UIC 2013 Bilingual/ESL Teacher Training Summer Institute June 25-26
Chicago, United States
San Francisco, California
London, United Kingdom
2013 Bilingual/ESL SUMMER INSTITUTE
For Teachers & Teacher Candidates Serving
English Language Learners
Tuesday, June 25th and Wednesday, June 26th, 2013
Four Sessions – 3 CPDUs per session for Illinois teachers
9:00 A.M. – 12:00 noon and 1:00 P.M. - 4:00 P.M. each day
Breakfast: 8:30 A.M. - 9:00 A.M.
University of Illinois at Chicago
The UIC Forum
725 W. Roosevelt Rd.
For directions to the UIC Forum:
Parking available (on your own) located two blocks west of the UIC Forum at 1135 S. Morgan St. Lot 5.
No attendance fee, but registration and tickets are required.
University of Illinois at Chicago
Bilingual Education/ESL Teacher Training Program
Chicago Public Schools
National Professional Development Grants Program
Office of English Language Acquisition U.S. Department of Education
DAY 1: Tuesday, June 25, 2013
9:00 am - 12:00 pm (Part 1) and 1:00 pm - 4:00 pm (Part 2)
Next Generation Science Standards for English Language Learners, Parts 1 & 2
Okhee Lee, New York University, NY
Rita Januszyk, Gower District 62, Willowbrook, IL
The session highlights language demands and opportunities as English language learners (ELLs) engage in the Next Generation Science Standards (NGSS). It consists of five parts. First, the NGSS are described with a focus on language demands and opportunities for ELLs. Second, using a case study, implementation of the NGSS with ELLs is discussed. Third, participants engage in a science activity and design effective strategies to implement the NGSS for ELLs in their own classrooms. Fourth, connections of NGSS to Common Core State Standards for English language arts and mathematics are considered. Finally, adoption of the NGSS in the State of Illinois and its implications for ELLs is addressed.
About The Presenters:
Okhee Lee is a professor in the Steinhardt School of Culture, Education, and Human Development at New York University. Her research areas include science education, language and culture, and teacher education. Her research involves the scale-up of a curricular and teacher professional development intervention to promote science learning and language development of English language learners. She is currently a member of the design team to develop the Next Generation Science Standards through Achieve Inc. and the Steering Committee for the Understanding Language Initiative at Stanford University. She was a 2009 Fellow of the American Educational Research Association (AERA), received the Distinguished Career Award from the AERA Scholars of Color in Education in 2003, and was awarded a 1993-95 National Academy of Education Spencer Postdoctoral Fellowship.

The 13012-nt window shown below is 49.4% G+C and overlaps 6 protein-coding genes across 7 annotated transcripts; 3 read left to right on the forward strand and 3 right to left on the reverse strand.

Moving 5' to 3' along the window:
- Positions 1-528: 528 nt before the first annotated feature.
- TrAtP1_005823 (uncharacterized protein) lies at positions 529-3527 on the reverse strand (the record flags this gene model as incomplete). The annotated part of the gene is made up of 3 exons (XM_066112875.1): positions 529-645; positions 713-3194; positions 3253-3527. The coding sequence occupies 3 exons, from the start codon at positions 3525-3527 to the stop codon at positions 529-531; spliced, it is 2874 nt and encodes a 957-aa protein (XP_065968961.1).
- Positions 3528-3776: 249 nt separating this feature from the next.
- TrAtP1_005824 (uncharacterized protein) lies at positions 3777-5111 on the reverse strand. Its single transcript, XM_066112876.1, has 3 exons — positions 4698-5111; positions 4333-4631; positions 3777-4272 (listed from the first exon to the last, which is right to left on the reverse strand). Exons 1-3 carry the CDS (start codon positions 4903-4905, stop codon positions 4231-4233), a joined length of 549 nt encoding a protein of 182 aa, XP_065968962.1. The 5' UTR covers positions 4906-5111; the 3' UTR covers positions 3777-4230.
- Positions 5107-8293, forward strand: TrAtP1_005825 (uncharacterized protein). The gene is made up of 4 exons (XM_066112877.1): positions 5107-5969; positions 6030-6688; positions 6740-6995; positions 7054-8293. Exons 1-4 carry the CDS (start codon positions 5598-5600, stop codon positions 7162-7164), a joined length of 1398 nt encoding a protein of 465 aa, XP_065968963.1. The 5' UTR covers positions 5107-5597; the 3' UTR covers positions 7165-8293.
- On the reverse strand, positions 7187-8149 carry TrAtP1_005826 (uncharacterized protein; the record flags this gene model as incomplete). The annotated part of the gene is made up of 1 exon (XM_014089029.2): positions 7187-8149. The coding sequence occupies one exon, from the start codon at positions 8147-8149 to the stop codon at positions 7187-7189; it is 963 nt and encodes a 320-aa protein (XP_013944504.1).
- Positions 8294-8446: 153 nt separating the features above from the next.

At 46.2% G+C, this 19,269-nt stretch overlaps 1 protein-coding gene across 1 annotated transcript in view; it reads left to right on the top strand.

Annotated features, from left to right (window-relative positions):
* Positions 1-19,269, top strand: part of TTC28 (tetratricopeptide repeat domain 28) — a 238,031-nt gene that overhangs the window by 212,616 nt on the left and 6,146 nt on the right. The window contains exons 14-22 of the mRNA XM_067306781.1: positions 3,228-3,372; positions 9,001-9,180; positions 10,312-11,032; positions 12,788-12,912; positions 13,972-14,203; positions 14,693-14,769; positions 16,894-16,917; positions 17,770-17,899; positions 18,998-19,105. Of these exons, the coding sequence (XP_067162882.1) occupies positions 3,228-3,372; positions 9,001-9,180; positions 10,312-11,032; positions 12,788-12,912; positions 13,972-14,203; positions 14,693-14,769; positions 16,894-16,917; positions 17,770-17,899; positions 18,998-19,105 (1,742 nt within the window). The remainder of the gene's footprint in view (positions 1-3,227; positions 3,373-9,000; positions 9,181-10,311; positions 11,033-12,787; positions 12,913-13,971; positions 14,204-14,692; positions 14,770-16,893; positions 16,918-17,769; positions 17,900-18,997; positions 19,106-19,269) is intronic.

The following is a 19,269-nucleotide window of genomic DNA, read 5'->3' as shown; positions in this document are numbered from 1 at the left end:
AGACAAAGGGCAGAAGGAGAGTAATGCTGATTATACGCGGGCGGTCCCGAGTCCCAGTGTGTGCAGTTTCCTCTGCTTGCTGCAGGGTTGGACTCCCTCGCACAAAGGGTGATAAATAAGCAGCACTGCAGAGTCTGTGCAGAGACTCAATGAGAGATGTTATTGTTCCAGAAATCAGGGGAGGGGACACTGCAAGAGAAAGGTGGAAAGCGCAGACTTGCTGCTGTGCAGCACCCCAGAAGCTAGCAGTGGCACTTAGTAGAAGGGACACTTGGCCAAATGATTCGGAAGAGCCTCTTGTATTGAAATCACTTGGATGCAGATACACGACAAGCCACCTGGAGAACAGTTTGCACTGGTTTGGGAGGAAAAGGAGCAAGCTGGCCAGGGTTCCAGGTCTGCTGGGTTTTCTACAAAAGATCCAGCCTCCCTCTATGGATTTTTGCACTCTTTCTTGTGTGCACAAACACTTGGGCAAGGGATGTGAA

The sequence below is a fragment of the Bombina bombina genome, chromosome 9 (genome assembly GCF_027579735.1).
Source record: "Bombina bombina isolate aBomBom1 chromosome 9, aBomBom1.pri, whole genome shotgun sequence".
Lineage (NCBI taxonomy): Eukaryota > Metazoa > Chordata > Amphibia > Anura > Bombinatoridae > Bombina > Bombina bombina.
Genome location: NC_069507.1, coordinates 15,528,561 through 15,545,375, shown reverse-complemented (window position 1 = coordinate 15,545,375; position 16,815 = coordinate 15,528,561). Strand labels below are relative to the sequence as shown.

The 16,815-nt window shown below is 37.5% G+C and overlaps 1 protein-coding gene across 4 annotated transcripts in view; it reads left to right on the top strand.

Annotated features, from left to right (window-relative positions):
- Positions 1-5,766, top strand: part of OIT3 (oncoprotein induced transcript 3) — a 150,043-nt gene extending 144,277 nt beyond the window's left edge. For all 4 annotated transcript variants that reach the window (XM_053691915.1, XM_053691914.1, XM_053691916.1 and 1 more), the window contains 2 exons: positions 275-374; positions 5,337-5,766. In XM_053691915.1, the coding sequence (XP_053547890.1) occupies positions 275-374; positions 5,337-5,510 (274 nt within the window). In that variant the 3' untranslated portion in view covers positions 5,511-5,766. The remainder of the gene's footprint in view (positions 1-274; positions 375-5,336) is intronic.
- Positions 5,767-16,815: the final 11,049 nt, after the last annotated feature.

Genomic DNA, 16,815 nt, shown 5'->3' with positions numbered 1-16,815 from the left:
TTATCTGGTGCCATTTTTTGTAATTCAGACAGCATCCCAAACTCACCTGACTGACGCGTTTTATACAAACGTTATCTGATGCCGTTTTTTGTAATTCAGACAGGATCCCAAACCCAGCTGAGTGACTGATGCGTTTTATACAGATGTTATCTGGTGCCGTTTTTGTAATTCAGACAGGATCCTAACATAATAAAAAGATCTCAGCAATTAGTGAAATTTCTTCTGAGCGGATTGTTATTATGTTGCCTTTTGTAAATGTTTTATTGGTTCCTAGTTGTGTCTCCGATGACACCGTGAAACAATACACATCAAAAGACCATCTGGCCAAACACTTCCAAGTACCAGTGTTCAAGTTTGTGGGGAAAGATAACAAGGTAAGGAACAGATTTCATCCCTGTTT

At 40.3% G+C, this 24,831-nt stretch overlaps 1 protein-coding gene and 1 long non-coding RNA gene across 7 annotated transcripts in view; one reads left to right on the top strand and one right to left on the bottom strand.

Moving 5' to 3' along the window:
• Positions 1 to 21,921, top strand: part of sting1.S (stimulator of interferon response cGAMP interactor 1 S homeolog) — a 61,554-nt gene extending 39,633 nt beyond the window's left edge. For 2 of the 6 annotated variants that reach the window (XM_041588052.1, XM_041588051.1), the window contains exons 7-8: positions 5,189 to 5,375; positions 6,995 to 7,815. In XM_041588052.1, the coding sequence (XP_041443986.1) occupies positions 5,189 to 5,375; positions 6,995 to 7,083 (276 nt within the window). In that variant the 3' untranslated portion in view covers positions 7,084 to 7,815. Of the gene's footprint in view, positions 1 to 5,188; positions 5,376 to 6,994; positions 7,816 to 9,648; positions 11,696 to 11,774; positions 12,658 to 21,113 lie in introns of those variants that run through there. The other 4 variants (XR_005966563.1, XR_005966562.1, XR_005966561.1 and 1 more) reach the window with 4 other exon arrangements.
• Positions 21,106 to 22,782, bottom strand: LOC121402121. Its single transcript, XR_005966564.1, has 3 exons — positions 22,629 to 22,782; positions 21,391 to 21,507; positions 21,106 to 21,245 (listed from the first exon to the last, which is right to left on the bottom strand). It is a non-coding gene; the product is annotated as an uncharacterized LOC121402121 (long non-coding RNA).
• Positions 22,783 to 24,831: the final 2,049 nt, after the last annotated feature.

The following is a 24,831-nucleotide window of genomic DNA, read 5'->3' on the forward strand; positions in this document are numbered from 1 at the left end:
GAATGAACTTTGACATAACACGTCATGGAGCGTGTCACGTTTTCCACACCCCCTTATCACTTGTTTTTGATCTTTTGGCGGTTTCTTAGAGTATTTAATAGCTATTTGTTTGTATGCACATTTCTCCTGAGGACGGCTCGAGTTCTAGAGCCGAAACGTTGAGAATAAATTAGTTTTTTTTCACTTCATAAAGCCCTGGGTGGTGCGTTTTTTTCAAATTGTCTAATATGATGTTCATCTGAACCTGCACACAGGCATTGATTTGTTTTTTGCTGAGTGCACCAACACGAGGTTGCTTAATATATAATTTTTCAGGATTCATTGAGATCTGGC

Rita Januszyk is a 4th grade teacher in Gower District 62 in Willowbrook, IL. Her responsibilities have included teaching in grades K through 5 and serving as the District's Science Coordinator and Enrichment Coordinator. She received a B.S in Biological Science from the University of Illinois at Chicago, was a scientific assistant at Argonne National Laboratory, and received a master's degree in Elementary Education from Northern Illinois University. More recently, Ms. Januszyk was a presenter at the Illinois Reading Council and Illinois Science Teacher Association Conferences. She is on the writing team for the Next Generation Science Standards and the Science Adoption Leadership Team for the Illinois State Board of Education.
Day 2: Wednesday, June 26, 2013
9:00 am – 12:00 pm
From Besitos to Gimme Some Sugar: Cross-Linguistic Lessons from African-American and Latin@ students
Anne H. Charity Hudley, The College of William and Mary, Williamsburg, VA
Students whose language varies from what is expected at school often face challenges achieving in schools for reasons that are related to culture, language, and inequality. There remains a significant need for educators and linguists to work together to develop realistic, practical, and easy-to-implement classroom strategies that are both linguistically and educationally informed to help these students overcome educational challenges and succeed. Educators and linguists must also engage in community outreach that addresses the specific needs of students and families within schools and communities. In this presentation, I demonstrate why greater awareness about language variation—both within and across languages, language attitudes, culture, and the role they play in educational inequality is needed with respect to varieties of English that are spoken by African-American students and varieties of Spanish and English that are spoken by Latin@ students. I will focus on the assessment of students across content areas, including language arts and STEM classes, and will discuss disciplinary challenges that can arise due to miscommunications in the classroom.